As an agency of the state – and leading provider of public accommodation – public transit systems are required to adhere to the tenets of the federal Americans with Disabilities Act (ADA), equal protection laws, and all state and municipal regulations pertaining to accommodations for those with a disability.
When it comes to service animals, the ADA has set forth clear guidelines requiring accommodations and allowances for such animals – even in areas where pets are generally not allowed. For instance, a pet-free apartment complex is required to make an accommodation for any tenant relying on the assistance of a service animal, regardless of the animal’s size or breed. Likewise, a public transportation system must ensure its disabled clientele are able to board and disembark safely and with the help of a service animal if needed.
Earlier this year, a New York City woman filed a grievance with the city after the public transportation system allegedly refused to allow her to board with an animal designated as a “therapy” dog. In her complaint, the woman accused several Bronx-area bus drivers of turning her away, berating her, and even calling the police about her. According to her allegations, she suffers from severe depression and anxiety, as well as substantial vision problems. To remedy these conditions, she travels with the help of a support animal that is able to calm her fears, help her avoid dangerous situations, and even remind her to take her medication.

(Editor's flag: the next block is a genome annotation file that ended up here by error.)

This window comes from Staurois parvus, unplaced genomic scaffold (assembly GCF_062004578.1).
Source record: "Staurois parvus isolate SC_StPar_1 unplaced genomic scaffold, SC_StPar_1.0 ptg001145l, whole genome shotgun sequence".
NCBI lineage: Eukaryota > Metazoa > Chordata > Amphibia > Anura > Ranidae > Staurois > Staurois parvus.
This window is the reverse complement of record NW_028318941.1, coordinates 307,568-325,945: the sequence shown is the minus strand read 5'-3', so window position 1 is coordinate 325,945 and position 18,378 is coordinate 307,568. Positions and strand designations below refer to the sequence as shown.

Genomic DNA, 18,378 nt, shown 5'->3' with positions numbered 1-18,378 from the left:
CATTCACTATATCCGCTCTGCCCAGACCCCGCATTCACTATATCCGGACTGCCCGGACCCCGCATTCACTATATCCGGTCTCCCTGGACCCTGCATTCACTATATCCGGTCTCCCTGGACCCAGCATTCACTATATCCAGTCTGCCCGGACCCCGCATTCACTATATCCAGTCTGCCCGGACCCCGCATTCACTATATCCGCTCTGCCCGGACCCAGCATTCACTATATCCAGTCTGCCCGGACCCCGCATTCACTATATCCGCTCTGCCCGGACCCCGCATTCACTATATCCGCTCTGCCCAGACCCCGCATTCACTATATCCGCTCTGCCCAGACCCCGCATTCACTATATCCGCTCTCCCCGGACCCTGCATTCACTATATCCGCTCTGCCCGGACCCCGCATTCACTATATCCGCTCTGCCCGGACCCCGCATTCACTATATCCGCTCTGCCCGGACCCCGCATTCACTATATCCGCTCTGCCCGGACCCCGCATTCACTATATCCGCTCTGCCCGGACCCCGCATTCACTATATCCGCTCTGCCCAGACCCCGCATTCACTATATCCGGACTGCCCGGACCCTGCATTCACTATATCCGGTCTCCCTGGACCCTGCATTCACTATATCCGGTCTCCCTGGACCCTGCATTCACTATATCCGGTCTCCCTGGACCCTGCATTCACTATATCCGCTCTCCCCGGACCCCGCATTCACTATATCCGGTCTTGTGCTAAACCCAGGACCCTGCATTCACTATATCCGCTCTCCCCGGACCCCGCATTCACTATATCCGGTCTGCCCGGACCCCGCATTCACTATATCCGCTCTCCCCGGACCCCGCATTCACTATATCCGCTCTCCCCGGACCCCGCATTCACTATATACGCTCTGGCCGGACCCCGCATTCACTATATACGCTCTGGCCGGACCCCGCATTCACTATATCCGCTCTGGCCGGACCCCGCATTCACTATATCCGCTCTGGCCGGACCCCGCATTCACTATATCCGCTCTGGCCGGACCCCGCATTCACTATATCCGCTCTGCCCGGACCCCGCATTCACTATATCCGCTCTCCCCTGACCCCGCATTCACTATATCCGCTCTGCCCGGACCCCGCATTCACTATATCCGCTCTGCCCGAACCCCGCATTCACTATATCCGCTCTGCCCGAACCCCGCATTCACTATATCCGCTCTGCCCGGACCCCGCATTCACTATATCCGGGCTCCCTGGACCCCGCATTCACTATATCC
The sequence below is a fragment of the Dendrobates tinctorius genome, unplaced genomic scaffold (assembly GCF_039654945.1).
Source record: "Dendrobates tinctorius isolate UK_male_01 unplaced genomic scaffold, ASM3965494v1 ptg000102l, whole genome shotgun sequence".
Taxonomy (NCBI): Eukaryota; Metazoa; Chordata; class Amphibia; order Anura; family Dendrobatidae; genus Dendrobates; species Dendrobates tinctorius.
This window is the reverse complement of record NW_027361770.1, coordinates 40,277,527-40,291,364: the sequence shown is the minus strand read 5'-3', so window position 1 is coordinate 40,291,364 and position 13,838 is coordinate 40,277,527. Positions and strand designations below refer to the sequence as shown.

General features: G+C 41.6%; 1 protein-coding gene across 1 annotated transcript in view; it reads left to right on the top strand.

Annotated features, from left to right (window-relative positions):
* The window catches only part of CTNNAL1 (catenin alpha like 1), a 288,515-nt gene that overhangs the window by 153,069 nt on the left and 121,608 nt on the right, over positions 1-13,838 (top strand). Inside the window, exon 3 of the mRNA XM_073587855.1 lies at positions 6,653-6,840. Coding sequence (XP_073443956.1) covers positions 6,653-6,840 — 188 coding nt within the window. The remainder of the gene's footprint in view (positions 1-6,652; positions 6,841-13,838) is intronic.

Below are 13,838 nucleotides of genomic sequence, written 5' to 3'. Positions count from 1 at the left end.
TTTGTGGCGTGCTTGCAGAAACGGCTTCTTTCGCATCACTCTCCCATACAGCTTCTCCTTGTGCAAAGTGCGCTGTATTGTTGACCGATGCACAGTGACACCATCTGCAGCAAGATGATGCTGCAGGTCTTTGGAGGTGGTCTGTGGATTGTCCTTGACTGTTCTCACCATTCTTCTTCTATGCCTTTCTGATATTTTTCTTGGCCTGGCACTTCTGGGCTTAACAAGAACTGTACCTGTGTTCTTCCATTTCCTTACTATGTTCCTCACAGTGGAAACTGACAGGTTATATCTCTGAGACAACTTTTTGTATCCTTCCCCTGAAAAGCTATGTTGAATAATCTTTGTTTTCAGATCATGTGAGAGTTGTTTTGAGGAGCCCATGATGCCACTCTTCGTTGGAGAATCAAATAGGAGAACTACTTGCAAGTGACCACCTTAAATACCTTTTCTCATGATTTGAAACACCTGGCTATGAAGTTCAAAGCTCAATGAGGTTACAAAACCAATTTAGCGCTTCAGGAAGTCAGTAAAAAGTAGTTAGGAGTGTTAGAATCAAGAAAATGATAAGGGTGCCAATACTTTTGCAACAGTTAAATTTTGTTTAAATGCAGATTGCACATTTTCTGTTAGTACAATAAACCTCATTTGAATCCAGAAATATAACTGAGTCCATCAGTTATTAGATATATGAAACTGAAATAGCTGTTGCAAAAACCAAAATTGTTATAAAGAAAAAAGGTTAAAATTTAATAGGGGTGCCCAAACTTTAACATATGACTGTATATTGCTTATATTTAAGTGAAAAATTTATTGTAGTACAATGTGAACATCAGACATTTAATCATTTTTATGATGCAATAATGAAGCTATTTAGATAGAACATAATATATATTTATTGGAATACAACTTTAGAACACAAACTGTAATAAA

Currently, there is a differential between a “service animal” as covered by the ADA, and an emotional support or therapy animal. In the former, the animal has been trained to specifically address the unique mental or physical needs of its handler – who must suffer from a documented disabling condition. The latter, while considered an important component to mental health treatment, is not always considered within the guise of a service animal, and many individuals have experienced harassment and discrimination by uninformed shopkeepers, landlords, and the like.
If you are facing a situation involving disability discrimination in the five boroughs of New York City and you would like to discuss your options with a reputable legal professional, please contact the Seelig Law Offices LLC: 212-766-0600.